Seven days after the inauguration — and two days before a scheduled call with King Salman of Saudi Arabia — Harvey met in his office at the White House with a group of retired generals who work for IP3, including its co-founders, Keane and McFarlane, the report says.
Immediately after the meeting, Harvey directed the NSC staff to add information about IP3's "plan for 40 nuclear power plants" to the briefing package for Trump's call with King Salman.
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The report says career staff warned that any transfer of nuclear technology must comply with the Atomic Energy Act, and that the United States and Saudi Arabia would need to reach what is known as a "123 Agreement," which would lay out how Saudi Arabia should comply with nonproliferation requirements.
"Harvey reportedly ignored these warnings and insisted that the decision to transfer nuclear technology to Saudi Arabia had already been made," the report says.
Both career and political staff inside the White House agreed that Harvey's directive could violate the law, the report says.
According to whistleblowers, the National Security Council's ethics lawyer determined that Flynn's involvement could violate the criminal conflict of interest statute, the report says. As a result, NSC legal adviser John Eisenberg instructed NSC staff to cease all work on the plan.
But Harvey continued to pursue the matter, the report says, even after Flynn had been fired in February 2017 for lying to the FBI.
Harvey stated during a meeting on March 2, 2017: "I speak with Michael Flynn every night," the report says.
In mid-March 2017, deputy national security adviser K.T. McFarland reportedly stated during a meeting that Trump told Barrack that he could lead the implementation of the plan, the report says.
Harvey subsequently held a conference call with Barrack and Rick Gates, Trump's former deputy campaign manager and deputy chairman of the Inaugural Committee, who has pleaded guilty to crimes and is cooperating with special counsel Robert Mueller.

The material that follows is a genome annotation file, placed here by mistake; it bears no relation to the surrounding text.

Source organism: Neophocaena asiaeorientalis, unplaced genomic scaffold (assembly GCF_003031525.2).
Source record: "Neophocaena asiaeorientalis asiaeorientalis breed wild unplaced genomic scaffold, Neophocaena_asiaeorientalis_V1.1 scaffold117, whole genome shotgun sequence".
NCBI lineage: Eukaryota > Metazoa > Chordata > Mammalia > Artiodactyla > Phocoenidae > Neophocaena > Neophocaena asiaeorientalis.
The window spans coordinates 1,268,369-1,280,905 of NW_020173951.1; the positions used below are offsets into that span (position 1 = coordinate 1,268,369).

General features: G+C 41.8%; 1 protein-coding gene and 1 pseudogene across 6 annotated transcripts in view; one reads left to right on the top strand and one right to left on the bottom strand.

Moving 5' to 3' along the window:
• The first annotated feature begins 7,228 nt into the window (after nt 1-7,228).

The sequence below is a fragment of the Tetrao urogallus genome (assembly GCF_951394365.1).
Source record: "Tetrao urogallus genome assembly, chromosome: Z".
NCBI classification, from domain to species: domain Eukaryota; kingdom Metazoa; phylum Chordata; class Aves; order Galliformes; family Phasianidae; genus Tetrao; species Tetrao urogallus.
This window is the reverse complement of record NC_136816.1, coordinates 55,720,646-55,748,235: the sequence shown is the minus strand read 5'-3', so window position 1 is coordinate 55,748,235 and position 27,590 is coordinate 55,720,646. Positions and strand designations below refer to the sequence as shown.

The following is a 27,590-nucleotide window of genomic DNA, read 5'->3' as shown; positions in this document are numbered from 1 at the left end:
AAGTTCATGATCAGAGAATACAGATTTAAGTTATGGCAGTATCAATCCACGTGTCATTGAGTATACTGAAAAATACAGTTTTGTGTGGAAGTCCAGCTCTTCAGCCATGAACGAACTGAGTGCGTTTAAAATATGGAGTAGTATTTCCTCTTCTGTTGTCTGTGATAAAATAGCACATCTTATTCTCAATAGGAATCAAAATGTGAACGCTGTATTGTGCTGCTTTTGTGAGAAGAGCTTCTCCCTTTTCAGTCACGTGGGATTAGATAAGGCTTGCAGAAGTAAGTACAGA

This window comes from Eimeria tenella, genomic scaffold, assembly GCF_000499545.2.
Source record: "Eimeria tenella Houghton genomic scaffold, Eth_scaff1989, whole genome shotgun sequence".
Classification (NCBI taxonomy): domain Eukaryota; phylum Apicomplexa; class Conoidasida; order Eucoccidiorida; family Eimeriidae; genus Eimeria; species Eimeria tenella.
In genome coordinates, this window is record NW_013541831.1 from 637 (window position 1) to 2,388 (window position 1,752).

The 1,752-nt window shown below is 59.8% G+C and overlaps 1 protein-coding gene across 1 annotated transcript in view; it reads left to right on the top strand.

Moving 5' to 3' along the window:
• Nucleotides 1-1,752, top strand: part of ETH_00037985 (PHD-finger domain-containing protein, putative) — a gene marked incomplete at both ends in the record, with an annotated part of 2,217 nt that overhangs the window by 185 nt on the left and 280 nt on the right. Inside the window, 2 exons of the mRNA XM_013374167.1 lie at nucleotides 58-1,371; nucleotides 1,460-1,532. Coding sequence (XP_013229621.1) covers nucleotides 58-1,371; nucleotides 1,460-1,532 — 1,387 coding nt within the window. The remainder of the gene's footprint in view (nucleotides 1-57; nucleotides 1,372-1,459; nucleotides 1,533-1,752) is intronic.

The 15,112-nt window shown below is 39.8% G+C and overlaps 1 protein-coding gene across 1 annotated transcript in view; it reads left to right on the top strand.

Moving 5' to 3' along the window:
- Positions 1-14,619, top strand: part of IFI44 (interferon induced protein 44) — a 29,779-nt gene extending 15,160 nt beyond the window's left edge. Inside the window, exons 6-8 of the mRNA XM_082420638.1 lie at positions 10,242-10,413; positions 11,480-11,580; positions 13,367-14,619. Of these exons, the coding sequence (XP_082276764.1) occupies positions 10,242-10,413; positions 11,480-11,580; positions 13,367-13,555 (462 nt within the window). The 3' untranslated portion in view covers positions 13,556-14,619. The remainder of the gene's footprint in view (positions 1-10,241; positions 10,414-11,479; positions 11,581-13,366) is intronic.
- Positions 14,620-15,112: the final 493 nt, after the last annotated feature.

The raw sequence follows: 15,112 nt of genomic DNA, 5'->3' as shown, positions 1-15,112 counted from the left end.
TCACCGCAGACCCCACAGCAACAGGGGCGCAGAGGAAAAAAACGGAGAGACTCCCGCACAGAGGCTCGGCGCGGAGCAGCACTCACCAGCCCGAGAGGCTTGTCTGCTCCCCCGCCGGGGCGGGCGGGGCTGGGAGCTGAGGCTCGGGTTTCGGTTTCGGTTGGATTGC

At the time, Gates had been hired by Barrack to manage the Washington office of Barrack's company. A career NSC staffer who joined the call later told colleagues that Harvey was trying to promote the IP3 plan "so that Jared Kushner can present it to the president for approval," the report says.
Flynn's replacement, H.R. McMaster, ultimately ordered the council to cease all work on the matter, the report says. He fired Harvey, who is now a minority staffer for the House Intelligence Committee.
The report raises further questions about Flynn, who is awaiting sentencing as he cooperates with Mueller. It says Flynn failed to report in his security clearance renewal application a trip he took to Saudi Arabia in June 2015 on behalf of IP3 and its predecessor company. Although he reported a separate trip to Saudi Arabia in October 2015, Flynn omitted key details, the report says, including the identity of the client that financed the trip.
Flynn claimed he spoke at a conference during the trip, but none of his three speakers' bureaus had any involvement with the trip or knew of any conference there, the report says. Flynn told investigators that he stayed at the King Khaled International Hotel, but a U.S. consulate official could not identify any such hotel in Saudi Arabia, the report says.
Both Republicans and Democrats in Congress have expressed concerns about transferring nuclear technology to Saudi Arabia, the report notes.
In October, Republican Senators Marco Rubio, Todd Young, Cory Gardner, Rand Paul, and Dean Heller sent a letter to Trump urging him to "suspend talks related to a potential civil nuclear cooperation agreement between the United States and Saudi Arabia" due to "serious concerns about the transparency, accountability, and judgment of current decisionmakers in Saudi Arabia."
They said they were concerned that "the Saudi Government has refused, for many years, to consider any agreement that includes so-called 'Gold Standard' requirements against pursuing technologies to enrich uranium and reprocess plutonium-laden spent nuclear fuel."
The House Oversight Committee is sending requests for additional documents to the White House and the Departments of Commerce, Defense, Energy, State, and Treasury, the Joint Chiefs of Staff, the CIA, and companies involved with this effort, including IP3, the Flynn Intel Group, ACU Strategies, and Colony NorthStar, the report says.
The committee is also seeking interviews with the key people involved with promoting this plan to the White House.
The White House, Harvey and an attorney for Flynn did not immediately respond to NBC News requests for comment.